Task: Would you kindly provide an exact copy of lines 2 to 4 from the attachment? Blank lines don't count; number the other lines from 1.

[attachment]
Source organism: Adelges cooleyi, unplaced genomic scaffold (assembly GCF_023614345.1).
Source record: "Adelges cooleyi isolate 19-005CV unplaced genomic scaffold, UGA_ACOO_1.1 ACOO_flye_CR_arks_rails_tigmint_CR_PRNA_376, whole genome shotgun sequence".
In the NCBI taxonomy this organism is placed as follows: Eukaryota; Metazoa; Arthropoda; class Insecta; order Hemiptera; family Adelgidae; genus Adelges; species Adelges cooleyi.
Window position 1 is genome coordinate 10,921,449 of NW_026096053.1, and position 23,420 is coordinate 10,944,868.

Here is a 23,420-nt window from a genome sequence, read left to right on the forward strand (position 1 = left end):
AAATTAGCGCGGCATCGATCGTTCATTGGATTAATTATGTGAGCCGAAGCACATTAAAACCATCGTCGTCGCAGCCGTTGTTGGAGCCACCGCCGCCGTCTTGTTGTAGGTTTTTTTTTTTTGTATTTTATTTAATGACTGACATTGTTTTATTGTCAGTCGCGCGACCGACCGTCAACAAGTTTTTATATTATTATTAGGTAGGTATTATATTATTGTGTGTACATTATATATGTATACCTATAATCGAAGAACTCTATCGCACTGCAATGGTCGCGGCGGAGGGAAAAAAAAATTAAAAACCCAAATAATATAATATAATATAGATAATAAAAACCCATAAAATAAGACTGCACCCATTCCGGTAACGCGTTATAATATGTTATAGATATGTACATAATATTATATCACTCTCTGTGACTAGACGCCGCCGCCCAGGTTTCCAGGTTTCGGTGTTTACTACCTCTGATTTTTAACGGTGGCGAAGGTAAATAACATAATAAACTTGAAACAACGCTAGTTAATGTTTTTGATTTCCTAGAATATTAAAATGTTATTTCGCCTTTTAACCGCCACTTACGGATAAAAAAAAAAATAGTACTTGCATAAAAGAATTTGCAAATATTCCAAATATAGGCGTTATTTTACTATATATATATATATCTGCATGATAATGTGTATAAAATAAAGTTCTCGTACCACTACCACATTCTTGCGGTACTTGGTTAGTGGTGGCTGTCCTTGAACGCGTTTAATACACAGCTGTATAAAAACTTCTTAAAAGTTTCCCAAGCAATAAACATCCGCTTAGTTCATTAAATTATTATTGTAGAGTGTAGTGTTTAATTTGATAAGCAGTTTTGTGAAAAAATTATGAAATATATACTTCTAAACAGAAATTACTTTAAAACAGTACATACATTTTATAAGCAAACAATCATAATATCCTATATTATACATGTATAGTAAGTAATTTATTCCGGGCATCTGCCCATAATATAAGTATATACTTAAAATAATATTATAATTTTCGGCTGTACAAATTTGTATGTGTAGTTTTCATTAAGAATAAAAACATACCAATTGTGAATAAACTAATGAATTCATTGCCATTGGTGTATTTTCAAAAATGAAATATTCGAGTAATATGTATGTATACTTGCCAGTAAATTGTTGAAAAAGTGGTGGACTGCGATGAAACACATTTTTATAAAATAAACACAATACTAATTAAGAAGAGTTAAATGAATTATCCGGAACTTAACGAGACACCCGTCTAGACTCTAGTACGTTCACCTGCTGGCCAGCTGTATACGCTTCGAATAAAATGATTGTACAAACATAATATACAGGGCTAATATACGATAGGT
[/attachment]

Source record: "Adelges cooleyi isolate 19-005CV unplaced genomic scaffold, UGA_ACOO_1.1 ACOO_flye_CR_arks_rails_tigmint_CR_PRNA_376, whole genome shotgun sequence".
In the NCBI taxonomy this organism is placed as follows: Eukaryota; Metazoa; Arthropoda; class Insecta; order Hemiptera; family Adelgidae; genus Adelges; species Adelges cooleyi.
Window position 1 is genome coordinate 10,921,449 of NW_026096053.1, and position 23,420 is coordinate 10,944,868.